NEW YORK–(ENEWSPF)–January 27 – The Brennan Center for Justice submitted written testimony in advance of today’s U.S. Senate hearing examining Florida’s new election law, H.B. 1355, stating that the law’s onerous restrictions on community-based voter registration drives are unconstitutional and offering solutions for modernizing the state’s voter registration system.
In “New State Voting Laws II: Protecting the Right to Vote in the Sunshine State,” the Senate Judiciary Subcommittee on the Constitution, Civil Rights, and Human Rights will examine the law, which passed the legislature last year.
Read the Brennan Center’s full testimony.
“Rather than making it more difficult for Floridians to vote, the state should be working to encourage widespread participation and increase voter registration rates. Responsibility for voter registration must be transferred from the citizens to the government, and Florida must upgrade its registration process. Florida’s antiquated, paper-based registration system is expensive, inefficient and prone to errors which can disenfranchise voters,” reads the testimony.
“By implementing common-sense reforms, Florida can ensure that more citizens are registered to vote while reducing burdens on election officials. These steps would not only boost Florida’s dismal voter registration rates, they would save the state money in the long run. Florida should overturn the law’s unreasonable restrictions on community-based voter registration and instead adopt commonsense reforms to modernize voter registration.”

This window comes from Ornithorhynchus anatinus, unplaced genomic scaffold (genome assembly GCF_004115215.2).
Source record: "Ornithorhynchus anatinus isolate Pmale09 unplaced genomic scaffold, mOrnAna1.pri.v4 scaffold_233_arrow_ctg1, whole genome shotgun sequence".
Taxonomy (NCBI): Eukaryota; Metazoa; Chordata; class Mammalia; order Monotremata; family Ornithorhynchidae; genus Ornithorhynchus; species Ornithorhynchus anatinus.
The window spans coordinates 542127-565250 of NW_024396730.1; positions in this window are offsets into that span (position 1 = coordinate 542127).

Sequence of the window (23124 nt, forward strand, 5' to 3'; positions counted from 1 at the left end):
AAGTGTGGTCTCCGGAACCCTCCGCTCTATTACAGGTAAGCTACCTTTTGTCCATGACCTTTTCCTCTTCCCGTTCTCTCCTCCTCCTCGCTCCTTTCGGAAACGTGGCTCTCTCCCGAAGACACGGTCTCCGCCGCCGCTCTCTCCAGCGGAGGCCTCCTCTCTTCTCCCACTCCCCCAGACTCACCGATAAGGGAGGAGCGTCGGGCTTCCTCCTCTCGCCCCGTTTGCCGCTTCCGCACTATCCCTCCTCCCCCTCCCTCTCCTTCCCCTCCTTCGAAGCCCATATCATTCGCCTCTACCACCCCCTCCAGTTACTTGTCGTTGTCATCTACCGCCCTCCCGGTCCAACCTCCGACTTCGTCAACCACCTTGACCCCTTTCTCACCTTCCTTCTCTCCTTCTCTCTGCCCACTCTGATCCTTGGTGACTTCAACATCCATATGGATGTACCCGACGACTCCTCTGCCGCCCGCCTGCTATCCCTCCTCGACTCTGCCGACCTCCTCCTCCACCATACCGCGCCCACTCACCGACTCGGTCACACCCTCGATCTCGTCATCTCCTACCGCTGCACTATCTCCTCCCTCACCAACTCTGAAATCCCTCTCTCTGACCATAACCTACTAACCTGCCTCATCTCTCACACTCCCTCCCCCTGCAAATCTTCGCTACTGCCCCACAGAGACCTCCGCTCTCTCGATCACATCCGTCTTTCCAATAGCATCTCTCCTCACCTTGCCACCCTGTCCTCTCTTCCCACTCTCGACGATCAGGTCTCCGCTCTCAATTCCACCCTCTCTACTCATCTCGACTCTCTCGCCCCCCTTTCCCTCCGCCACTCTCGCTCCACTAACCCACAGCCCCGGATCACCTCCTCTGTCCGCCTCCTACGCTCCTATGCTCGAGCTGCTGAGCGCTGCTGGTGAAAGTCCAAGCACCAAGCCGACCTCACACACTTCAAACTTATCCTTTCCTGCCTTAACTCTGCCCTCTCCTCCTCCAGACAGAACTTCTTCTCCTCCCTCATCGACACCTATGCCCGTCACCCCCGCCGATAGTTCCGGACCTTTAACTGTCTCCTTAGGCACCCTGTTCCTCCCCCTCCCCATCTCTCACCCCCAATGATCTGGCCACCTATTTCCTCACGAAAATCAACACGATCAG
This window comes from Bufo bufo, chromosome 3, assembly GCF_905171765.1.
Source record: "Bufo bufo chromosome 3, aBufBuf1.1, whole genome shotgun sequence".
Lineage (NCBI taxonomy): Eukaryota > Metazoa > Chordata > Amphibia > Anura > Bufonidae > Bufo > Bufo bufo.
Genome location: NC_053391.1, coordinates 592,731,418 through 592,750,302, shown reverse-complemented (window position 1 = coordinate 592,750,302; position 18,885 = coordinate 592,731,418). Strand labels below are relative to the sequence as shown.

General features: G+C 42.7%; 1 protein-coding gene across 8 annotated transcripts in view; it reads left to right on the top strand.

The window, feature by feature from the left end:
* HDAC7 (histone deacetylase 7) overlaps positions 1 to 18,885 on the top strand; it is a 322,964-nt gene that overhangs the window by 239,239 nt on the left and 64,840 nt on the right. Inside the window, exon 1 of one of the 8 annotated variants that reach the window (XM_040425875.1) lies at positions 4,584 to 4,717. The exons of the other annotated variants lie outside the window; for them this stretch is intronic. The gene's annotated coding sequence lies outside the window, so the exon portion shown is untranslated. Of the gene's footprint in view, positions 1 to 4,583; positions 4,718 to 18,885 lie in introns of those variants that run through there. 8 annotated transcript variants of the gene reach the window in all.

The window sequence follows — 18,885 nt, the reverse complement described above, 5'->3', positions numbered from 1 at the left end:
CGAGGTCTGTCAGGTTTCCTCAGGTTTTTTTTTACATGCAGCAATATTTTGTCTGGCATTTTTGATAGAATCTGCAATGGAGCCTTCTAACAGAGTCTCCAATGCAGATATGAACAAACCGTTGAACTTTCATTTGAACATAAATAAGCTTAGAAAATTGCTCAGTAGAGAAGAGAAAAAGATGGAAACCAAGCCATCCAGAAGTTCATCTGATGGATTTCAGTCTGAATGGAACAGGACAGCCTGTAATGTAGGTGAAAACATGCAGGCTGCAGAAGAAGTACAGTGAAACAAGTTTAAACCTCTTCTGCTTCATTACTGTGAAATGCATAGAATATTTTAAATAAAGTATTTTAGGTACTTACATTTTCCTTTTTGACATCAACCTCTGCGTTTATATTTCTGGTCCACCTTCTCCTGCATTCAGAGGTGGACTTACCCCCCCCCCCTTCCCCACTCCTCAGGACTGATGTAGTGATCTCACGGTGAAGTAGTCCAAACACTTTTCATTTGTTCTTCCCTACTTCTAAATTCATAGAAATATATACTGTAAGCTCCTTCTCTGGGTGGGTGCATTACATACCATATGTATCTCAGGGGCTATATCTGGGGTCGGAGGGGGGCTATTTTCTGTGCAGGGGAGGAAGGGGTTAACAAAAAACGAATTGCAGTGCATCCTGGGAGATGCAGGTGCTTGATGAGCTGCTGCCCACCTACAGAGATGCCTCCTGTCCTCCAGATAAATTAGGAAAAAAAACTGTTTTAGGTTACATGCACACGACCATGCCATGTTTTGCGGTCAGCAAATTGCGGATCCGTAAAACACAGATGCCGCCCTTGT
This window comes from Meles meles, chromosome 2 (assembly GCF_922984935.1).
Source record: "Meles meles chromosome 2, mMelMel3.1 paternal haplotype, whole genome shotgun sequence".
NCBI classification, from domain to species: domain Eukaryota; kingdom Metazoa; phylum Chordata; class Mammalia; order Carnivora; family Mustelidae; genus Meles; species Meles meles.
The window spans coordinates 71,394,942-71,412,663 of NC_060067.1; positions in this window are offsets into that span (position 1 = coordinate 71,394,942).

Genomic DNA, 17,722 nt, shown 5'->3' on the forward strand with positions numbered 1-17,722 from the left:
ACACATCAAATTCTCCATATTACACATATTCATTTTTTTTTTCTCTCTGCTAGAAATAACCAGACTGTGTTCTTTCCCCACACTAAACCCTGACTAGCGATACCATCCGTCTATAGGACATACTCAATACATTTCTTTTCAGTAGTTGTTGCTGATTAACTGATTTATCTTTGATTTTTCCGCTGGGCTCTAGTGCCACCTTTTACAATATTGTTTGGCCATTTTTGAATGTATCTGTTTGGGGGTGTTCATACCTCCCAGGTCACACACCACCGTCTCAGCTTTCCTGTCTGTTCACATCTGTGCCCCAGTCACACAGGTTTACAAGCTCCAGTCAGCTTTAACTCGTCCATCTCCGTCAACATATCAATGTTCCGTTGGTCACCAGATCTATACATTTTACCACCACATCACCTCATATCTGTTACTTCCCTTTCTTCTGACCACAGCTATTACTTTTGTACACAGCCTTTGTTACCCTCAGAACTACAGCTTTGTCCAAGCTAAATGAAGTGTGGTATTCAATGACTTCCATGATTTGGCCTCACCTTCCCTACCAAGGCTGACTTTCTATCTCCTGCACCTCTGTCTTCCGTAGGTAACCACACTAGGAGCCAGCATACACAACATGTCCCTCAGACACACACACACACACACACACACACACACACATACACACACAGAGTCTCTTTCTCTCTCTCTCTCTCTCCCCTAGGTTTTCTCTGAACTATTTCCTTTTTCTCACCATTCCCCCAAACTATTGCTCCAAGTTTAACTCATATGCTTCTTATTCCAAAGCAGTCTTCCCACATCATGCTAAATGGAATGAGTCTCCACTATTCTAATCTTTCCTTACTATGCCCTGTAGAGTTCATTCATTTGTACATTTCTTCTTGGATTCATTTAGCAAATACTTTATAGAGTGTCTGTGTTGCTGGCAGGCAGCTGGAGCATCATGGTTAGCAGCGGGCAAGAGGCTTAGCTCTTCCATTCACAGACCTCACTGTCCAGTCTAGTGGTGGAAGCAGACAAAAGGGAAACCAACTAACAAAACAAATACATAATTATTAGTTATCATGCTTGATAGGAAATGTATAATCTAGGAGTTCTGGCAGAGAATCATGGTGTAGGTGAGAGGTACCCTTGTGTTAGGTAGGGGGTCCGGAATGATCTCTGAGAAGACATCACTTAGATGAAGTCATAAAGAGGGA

The Brennan Center for Justice is involved in two separate lawsuits challenging the Florida law.
In Florida v. United States, the Center is co-counsel with the Lawyers’ Committee for Civil Rights Under Law and the law firm Bryan Cave LLP in representing the League of Women Voters of Florida (LWVF) and the National Council of La Raza, who oppose H.B. 1355 because of the harm it will cause to minority voters.
The Brennan Center also represents LWVF, Rock the Vote (RTV), and Florida Public Interest Research Group Education Fund (FL PIRG) in LWVF v. Browning, a broad challenge to the law on the basis that its restrictions on community-based voter registration violate the U.S. Constitution, the National Voter Registration Act, and the Voting Rights Act. The Center is co-counsel with the law firm Paul, Weiss, Rifkind, Wharton & Garrison LLP, the ACLU of Florida, and the law firm Coffey Burlington.
The Center’s testimony includes the detailed comments from their clients LWVF, RTV, and FL PIRG, explaining the devastating impacts of the Florida law’s new restrictions on community-based voter registration groups.